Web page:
Hans and Gretchen: A Cautionary Tale for the '00s
Once upon a time in the Olde Worlde, there lived a family of four in a crude cottage on the edge of the wildwood - a long-suffering cotter, his pleasant wife, and their twin children, a son and a daughter. The cotter worked betimes at the manor of the local knight, mucking out the stables and slopping the hogs, while his wife happily worked their small kitchen garden and tended to their home and children. For many years all went well, but eventually, as sometimes happens even in the very best of families, the children, as they aged, became surly and uncooperative, and ultimately downright rebellious.
It happened one day that the cotter and his wife hitched their aging, rundown nag to their rickety wagon and traveled to market, after cautioning the children not to wander into the nearby wildwood, for no one knew what nasty and evil things lurked within, but surely something horrible would befall them if they were disobedient. Hans and Gretchen, of course, assured their parents that they would remain in the cottage and study their lessons.
As soon as the cotter and his wife had disappeared over the hill, Hans and Gretchen, overcome by cupidity, snatched several sweets purloined from the cooks at the manor, and set out on a thin track that led deep into the forest. They wandered for hours, marveling at the variety of trees and plants, and delightedly watching as small, furry woodland creatures cavorted and gamboled. Eventually, realizing that the thin track had become little more than deer trace, they bethought themselves of a plan whereby they could continue to wander, yet still find their way home. They broke their remaining sweets into crumbs, and dropped the crumbs behind them as they walked, never noticing that the sparrows and tomtits were avidly eyeing the tasty treats.
Time passed unheeded as Hans and Gretchen meandered, enchanted, through the depths of the forest, until they became aware of the lengthening shadows and concluded that they should begin the homeward trek. Turning back upon their route, they could discover no trace of the trail of crumbs that they had so assiduously dropped. Abjectly, they searched in vain for a path to which they could direct their steps. At length, understanding that they were utterly lost, they sat upon a rotting log and wept bitter tears.
As twilight pervaded the dim reaches of the woodland, the twins thought to detect the faint scent of smoke wafting through the woods. Following their noses, they eventually reached a hut situated in a small clearing. Their eyes grew wide and their mouths watered as they gazed upon a building that appeared to be constructed of gingerbread, peppermints, and gumdrops. As Hans and Gretchen dashed forward, drawn ineluctably to the sugary structure, a door in the front of the building abruptly opened and and a cackling, white-haired apparition appeared. She waved a well-manicured hand and the appearance of the hut changed suddenly from one of alluring sweetness to one of revolting healthfulness. Now, instead of the incense of peppermint and cake, the reek of celery, carrot and spinach filled the air. The twins tried to turn and flee, but they found themselves paralyzed, unable to twitch so much as a toe.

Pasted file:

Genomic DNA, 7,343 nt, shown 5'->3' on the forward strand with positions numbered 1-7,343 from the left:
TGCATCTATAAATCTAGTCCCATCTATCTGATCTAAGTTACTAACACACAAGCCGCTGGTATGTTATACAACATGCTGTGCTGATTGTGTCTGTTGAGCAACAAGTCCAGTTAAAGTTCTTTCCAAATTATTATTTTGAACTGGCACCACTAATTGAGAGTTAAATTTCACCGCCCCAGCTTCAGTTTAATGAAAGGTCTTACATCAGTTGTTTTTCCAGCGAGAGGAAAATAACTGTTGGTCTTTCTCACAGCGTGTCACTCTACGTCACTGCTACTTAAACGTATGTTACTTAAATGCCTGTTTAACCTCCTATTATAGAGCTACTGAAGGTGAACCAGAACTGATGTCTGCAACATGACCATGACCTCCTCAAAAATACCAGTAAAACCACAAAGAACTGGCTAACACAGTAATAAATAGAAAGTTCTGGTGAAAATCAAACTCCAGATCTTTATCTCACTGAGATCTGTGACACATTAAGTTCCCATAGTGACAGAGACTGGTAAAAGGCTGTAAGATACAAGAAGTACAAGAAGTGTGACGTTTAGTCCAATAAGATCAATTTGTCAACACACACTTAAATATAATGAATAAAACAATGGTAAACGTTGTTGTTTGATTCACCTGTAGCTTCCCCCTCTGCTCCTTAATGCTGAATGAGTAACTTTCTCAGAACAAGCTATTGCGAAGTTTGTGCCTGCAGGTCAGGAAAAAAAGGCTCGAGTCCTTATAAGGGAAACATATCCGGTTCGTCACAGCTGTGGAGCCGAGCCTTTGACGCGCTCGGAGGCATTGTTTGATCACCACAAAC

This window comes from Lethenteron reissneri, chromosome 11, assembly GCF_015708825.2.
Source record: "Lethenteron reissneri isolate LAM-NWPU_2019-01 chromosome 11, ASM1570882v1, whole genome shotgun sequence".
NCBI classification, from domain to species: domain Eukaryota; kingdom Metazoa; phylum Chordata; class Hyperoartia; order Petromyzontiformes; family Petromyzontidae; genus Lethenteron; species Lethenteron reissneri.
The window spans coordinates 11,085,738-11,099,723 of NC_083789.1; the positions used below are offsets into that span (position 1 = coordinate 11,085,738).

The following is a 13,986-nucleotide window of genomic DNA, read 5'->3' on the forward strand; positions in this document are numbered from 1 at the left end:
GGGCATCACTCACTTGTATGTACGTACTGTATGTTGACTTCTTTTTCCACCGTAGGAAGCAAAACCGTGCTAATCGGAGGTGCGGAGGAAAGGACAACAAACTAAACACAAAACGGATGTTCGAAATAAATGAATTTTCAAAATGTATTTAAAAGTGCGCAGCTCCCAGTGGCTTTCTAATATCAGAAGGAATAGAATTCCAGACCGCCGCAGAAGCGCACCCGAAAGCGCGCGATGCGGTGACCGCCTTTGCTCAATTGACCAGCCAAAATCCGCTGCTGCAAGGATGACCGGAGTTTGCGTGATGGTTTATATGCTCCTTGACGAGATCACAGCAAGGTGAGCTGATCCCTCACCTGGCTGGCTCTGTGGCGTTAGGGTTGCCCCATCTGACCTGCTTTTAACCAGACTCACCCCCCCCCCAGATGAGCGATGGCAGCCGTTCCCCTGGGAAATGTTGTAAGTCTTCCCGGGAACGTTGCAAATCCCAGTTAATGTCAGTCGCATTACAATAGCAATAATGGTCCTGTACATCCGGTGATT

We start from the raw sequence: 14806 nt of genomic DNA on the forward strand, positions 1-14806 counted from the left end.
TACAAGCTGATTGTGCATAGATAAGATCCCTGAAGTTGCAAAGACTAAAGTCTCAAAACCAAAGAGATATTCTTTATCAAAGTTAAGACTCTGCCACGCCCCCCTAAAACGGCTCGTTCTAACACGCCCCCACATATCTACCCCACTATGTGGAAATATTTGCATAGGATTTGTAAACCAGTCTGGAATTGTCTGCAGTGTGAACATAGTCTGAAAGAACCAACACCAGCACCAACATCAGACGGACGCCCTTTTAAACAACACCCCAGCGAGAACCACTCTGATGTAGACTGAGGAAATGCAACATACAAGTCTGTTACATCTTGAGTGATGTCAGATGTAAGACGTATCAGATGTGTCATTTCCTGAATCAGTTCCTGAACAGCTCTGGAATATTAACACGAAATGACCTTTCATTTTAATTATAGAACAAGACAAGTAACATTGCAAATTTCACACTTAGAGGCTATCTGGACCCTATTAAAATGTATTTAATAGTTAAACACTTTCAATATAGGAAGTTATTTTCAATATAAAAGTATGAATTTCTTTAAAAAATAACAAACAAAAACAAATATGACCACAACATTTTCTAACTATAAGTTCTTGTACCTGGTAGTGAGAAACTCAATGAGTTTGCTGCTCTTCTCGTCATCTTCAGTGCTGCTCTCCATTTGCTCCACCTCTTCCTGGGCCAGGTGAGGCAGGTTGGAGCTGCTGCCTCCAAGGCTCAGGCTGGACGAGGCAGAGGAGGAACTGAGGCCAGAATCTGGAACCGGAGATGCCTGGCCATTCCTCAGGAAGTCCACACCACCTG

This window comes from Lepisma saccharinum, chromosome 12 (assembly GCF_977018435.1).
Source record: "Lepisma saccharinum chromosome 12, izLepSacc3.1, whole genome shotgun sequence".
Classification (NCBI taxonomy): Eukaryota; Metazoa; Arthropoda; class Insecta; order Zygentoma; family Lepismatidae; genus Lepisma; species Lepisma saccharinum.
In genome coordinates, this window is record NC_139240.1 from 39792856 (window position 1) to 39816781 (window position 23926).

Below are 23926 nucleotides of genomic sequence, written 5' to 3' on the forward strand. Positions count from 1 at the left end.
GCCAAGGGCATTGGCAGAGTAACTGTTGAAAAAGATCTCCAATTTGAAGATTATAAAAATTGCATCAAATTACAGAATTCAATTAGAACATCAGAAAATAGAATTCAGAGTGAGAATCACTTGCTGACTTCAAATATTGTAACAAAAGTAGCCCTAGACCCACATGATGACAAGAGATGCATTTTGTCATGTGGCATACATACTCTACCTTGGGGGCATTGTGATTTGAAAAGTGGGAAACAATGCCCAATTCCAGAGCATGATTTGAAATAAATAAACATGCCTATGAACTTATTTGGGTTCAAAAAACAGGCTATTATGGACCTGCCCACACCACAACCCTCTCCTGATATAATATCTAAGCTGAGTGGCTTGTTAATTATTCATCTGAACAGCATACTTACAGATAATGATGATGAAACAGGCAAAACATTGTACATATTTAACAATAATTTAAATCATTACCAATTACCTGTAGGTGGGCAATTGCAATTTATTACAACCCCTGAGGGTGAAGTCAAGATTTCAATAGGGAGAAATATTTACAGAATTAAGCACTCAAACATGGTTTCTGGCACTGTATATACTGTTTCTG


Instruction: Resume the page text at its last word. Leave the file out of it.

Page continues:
The petite, well-dressed, elderly woman bustled over to them, gleefully rubbing her hands together and burbling merrily to herself. Her argent hair was arranged in a tight bun, and her bifocals twinkled as she cheerfully regarded the hapless, motionless twins. "So, you were attracted to the unhealthy appearance of my hut, were you? It was, of course, but a glamour. I have so much to teach you!" she cried gladly, pushing Hans and Gretchen toward the door of her healthy hut. "There are so many, many things I can teach you about healthful eating! And I will make certain that you are thoroughly indoctrinated! We will begin with vegetables! Oh, this will be so much fun!"
Late that night, the cotter and his wife returned to an empty cottage. They spent many days searching futilely for their children, but Hans and Gretchen were never seen again.
This little bit of fluff was inspired by a small article in our local paper that appeared sometime last year. I wish I could have printed it verbatim, but I seem to have misplaced the original and the paper's online archives would not vomit it up. The original was a notice of the intent of one of our city schools to mount a production of Hansel and Gretel, except that they had updated it for the millenium by omitting the witch and including some lessons on healthy eating. Such is the state of political correctness in our time. O brave new world!
Faery tale copyright Malcolm Mott 2005